Noisy Neighbor “Live At Ed’s” review by Adam Wiltgen

Winona blues musician Mike Munson’s new live album successfully incorporates many of the desirable qualities of live recordings and very few of the downsides. Solid audio quality, impassioned performances, new arrangements, extended versions, delightful improvisation, a cohesive choice of songs that includes previously unreleased tracks, and a masterfully tasteful dose of ambiance from the audience, not to mention the wonderful washboard rhythms of guest percussionist Mikkel Beckmen, all reinforce the overwhelming feeling that Live at Ed’s was simply done rightThe result is a satisfying reproduction of the live Mike Munson concert experience.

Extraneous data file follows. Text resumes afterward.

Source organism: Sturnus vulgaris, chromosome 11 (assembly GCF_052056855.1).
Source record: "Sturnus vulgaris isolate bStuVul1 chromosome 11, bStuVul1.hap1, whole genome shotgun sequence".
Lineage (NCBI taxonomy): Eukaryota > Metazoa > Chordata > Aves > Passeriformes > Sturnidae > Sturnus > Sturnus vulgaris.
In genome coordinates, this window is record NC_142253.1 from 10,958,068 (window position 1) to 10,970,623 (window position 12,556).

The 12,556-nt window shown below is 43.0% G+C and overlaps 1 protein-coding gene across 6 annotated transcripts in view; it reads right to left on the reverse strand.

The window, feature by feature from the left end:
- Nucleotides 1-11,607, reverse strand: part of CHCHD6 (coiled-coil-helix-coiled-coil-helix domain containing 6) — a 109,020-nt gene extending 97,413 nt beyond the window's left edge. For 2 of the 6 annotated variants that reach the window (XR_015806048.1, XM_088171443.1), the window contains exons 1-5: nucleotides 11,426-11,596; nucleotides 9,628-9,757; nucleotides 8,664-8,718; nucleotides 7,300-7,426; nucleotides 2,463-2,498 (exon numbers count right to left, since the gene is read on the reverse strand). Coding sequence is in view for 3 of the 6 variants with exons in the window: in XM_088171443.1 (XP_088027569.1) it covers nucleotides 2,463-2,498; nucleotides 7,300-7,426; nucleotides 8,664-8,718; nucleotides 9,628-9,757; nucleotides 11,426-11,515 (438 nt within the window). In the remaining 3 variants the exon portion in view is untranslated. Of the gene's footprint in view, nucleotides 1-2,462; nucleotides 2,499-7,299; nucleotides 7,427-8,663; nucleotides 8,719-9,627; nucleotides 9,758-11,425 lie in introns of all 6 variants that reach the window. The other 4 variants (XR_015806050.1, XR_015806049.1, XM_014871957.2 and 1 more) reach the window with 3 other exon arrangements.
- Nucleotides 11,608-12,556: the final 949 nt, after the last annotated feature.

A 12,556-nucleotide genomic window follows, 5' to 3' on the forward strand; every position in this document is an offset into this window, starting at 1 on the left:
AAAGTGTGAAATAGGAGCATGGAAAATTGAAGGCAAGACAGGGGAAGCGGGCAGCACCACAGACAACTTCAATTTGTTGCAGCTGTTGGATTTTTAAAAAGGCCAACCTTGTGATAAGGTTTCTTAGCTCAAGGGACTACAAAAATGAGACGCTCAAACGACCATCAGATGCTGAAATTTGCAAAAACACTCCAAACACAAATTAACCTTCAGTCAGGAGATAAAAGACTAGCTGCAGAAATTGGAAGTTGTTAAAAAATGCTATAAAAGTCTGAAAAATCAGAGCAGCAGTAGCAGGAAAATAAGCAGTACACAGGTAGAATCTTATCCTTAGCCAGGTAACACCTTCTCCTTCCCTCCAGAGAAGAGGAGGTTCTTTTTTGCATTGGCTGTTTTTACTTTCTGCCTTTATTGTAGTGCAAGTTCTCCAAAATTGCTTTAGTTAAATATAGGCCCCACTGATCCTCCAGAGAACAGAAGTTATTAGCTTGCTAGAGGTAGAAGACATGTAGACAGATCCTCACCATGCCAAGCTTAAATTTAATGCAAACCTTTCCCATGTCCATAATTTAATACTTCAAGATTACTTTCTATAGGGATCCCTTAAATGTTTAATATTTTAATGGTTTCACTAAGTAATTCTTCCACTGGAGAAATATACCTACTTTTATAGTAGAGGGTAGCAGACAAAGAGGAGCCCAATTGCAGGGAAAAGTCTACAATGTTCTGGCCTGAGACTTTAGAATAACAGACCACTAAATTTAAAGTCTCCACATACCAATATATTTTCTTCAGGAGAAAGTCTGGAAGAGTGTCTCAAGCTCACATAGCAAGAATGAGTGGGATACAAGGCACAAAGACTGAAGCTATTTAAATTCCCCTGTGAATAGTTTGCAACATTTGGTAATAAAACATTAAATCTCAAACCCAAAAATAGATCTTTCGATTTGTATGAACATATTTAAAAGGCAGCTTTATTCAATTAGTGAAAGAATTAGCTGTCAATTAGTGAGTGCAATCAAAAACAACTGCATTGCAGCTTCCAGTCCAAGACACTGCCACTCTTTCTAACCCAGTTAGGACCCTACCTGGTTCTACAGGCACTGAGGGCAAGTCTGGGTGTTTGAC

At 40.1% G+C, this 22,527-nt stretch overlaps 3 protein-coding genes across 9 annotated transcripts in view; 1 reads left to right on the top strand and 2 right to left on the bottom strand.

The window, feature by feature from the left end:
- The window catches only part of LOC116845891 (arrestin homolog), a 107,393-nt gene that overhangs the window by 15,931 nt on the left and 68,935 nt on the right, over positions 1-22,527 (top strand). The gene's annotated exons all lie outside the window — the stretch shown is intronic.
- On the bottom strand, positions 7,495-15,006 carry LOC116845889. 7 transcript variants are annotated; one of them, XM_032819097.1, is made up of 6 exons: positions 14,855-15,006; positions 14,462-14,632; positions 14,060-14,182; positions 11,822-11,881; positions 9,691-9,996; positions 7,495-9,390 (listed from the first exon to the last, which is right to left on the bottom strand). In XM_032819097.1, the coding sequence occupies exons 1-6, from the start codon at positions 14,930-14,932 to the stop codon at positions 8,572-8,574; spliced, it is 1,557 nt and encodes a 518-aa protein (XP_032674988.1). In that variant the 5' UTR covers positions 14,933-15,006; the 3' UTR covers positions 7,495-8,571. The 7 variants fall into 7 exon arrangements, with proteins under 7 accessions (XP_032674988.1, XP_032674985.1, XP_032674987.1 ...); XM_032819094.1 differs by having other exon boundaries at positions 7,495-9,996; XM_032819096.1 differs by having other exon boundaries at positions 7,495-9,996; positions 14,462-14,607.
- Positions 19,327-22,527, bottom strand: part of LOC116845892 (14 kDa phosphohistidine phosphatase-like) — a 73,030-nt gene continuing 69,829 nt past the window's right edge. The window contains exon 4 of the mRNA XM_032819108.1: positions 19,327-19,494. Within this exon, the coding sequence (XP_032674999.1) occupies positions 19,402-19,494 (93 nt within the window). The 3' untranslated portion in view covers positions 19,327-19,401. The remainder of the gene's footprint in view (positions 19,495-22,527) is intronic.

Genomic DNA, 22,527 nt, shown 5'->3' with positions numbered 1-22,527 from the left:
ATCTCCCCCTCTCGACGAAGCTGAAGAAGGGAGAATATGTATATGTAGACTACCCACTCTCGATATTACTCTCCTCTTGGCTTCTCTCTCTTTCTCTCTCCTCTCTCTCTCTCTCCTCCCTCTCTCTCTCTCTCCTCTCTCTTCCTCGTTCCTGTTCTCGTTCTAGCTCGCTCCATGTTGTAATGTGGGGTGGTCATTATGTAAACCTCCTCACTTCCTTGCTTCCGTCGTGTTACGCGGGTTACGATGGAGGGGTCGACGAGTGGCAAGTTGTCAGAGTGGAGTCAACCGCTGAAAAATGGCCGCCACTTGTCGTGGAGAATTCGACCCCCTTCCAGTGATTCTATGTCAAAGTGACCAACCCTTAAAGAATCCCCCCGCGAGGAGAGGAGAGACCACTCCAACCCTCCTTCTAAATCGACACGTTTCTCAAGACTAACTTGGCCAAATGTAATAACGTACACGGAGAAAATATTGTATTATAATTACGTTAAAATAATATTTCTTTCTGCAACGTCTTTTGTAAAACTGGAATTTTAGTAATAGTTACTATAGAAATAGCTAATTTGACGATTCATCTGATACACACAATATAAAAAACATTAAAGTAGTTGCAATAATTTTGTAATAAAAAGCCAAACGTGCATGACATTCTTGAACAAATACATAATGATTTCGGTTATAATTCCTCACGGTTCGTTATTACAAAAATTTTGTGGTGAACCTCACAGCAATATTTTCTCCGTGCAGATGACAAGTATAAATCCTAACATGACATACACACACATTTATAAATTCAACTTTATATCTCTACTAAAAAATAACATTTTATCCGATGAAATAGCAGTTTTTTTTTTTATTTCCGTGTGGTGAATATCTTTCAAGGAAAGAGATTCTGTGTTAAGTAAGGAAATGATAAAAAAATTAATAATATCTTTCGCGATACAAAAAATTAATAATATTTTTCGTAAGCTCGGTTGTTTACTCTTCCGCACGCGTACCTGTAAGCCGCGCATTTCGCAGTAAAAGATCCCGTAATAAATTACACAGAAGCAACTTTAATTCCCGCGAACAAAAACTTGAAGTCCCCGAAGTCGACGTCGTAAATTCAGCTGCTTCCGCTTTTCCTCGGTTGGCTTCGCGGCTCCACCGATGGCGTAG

And what an experience it is! Recorded at a much-hyped Saturday night release party for Munson’s self-titled studio debut on November 9th of last year (the liner notes incorrectly say November 8th), this live album is filled with energy, both from the stage and the crowd. A raucous rendition of Good Gal Gone, whose lyrics run through all the different folks that proclaim Munson’s narrator will end up dead if he “don’t quit his guitar playin’” (save his “good gal” of course), is a particularly apt example. At around 3 minutes into the song, at which point Munson is wailing about discouragement dished out by his very own sister, Beckmen opens things up considerably by ditching his washboard in favor of a tambourine and prompts the crowd to appropriately let out collective hoots and yelps of approval.